The Saga of Miles Forrest

Sooner or later I knew it was going to happen. I had just finished pouring a cup of coffee and sat down at my table in the diner. Molly was going to bring me a piece of apple pie as soon as it cooled when Charlie Gold walked in. He was still a little weak and did not walk with his former brisk step, but he was glaring at me as he approached.
“Why didn’t you tell me?” he snapped.
“Tell you what?”
“You know good and well what I’m talking about–Billy Denton!”
“Sit down Charlie, and simmer down or you’re liable to bust that gut open. I’ll pour you a cup of coffee.” I was afraid that he was going to keep ranting, but he took a seat.
Setting his cup down next to him, I saw a different person than just walked through that door. He had just released a little bit of rage that he’d been keeping and figured I was the guy that could take it. Right now, looking at him, with him slumped over, I felt really sorry. He had the look of a man who had lost everything.
“I didn’t tell you Charlie, because first you had to get your strength back.”
“You didn’t think I could take it; is that it?” he came back rebuffing me.
“I wasn’t sure. You were in bad shape. I reckoned that one thing was to be taken at a time,” I paused and took a sip. “I’ve been talkin’ to Foster and he is tryin’ to get your job back to you. Denton is Billington’s man, and right now he has an edge on the council.”
“You know what Denton’s like,” said Charlie.
Nodding, “I tried to tell the city council that, and now Foster knows and Wilson is coming around, but until he does something wrong I reckon Durango is stuck with him.”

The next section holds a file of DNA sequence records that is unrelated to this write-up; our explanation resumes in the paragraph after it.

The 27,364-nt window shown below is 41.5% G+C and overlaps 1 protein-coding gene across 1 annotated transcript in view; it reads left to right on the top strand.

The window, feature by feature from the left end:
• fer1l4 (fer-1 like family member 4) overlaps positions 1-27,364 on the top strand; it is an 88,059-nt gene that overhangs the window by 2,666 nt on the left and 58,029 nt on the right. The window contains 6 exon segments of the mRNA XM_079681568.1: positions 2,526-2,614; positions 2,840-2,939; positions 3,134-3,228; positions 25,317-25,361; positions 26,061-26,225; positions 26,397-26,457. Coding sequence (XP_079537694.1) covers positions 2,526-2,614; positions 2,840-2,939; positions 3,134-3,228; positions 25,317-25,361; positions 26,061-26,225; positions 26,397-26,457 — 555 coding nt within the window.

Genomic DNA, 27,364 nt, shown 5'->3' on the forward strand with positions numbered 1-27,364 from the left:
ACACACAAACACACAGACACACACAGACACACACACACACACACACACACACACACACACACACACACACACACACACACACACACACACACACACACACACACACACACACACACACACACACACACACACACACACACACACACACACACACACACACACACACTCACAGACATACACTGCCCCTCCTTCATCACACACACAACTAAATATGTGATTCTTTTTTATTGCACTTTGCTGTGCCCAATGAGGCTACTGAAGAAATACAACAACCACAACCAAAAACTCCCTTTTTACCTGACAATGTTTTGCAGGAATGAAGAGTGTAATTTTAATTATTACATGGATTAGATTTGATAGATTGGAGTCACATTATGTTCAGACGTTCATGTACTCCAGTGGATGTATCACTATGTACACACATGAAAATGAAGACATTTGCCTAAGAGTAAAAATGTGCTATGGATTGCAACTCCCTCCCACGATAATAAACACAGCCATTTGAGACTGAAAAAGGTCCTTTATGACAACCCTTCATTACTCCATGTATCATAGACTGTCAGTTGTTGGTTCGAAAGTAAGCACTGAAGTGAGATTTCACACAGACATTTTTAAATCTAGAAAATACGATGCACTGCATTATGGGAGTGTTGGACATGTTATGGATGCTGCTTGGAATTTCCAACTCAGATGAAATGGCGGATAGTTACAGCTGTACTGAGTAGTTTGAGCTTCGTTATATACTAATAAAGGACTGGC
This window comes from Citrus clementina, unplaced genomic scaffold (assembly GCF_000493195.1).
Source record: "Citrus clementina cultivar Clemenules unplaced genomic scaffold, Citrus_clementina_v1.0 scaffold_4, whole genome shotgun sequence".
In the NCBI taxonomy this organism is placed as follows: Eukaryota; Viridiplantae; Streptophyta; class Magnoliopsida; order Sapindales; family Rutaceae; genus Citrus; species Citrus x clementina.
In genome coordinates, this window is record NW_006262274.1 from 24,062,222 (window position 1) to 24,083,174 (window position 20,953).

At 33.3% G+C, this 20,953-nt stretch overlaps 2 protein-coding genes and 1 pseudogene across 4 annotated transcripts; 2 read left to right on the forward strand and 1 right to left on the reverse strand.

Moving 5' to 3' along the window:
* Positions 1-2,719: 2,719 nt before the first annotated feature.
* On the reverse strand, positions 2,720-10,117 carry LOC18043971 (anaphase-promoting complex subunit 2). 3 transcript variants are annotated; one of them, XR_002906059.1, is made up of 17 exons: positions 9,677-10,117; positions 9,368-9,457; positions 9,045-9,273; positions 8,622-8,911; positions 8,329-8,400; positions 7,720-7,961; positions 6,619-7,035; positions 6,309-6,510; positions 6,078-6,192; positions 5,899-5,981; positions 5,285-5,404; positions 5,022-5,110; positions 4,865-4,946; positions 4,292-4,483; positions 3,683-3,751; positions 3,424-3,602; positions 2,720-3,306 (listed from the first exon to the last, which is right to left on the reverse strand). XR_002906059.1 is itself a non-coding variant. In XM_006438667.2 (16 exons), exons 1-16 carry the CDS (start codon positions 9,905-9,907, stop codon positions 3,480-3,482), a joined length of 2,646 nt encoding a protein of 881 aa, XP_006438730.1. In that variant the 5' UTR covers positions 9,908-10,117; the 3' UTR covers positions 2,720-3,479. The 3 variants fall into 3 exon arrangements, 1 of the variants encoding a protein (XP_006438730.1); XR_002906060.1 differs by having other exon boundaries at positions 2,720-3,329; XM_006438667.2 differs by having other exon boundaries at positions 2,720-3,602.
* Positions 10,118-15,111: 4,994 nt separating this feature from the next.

“What do I do about my bills? I went to get my things from my room at the hotel after I found out about Denton and they had given him my room and kept my goods for payment.”
Part of the marshal’s pay was free room and board at the hotel. Charlie had found out that as soon as Denton became marshal they started charging him for the room. Doc Jones was no problem and neither was Charlie, for I knew he was good for his debts.
“Let’s go get your things,” I said and downed the rest of my coffee.
We strolled over to the hotel and Limmler was at the desk. He was beady-eyed, but from all accounts an honest man. “Charlie’s come to pick up his things,” I said.
“Marshal Gold, glad to see you’re up and around. The townfolk have been praying for you,” he stopped and looked at me. “Sorry, but I can’t release his things as they are being held for payment of the room. I heard Mr. Billington tell Mr. Newsome to hold them.”
“Newsome in?” I asked and started walking toward his office.
“Yes, but…”
I walked in and found Newsome at his desk. Newsome was one of Billington’s “yes men” on the council. “Marshal Gold is here for his things.”
“Now just a minute, you can’t barge in here like this!” exclaimed Newsome.
“I just did.”
“Miles, let me handle this. It’s my stuff and my fight.”
I stepped aside. “Have at him Charlie. Want me to go get Doc or a court order?”
“Newsome don’t seem to remember the nights I’ve had to come in here and throw out some drunk.”
“By the way, how much does Charlie seem to owe you?” I asked.
Newsome was sweating some now. “Five dollars.”
“I’ll go get the Judge. Seems to me that you are being swindled Charlie. That nice holster alone is worth at least $7.” I turned to leave. “Sure hope you don’t trip and fall before I get back.”
Starting out the door, I heard Newsome call. “Okay, okay. I was only holding them because I was told by Billington. I’m beginning to wish Charlie was marshal again. I’ve had trouble the last few nights with some miners and the new marshal hasn’t done a thing.”
When Charlie had his clothes, gun and holster back we turned and left and started back to the diner. “I’ve got to make a trip to Silverton, Charlie. I’d like for you to stay close to the diner and keep and eye on things for me, ifn you don’t mind.”
I didn’t figure he’d mind with Marta being there, plus I received a telegram to check the mines and mills at Silverton since I wasn’t able to come to Denver.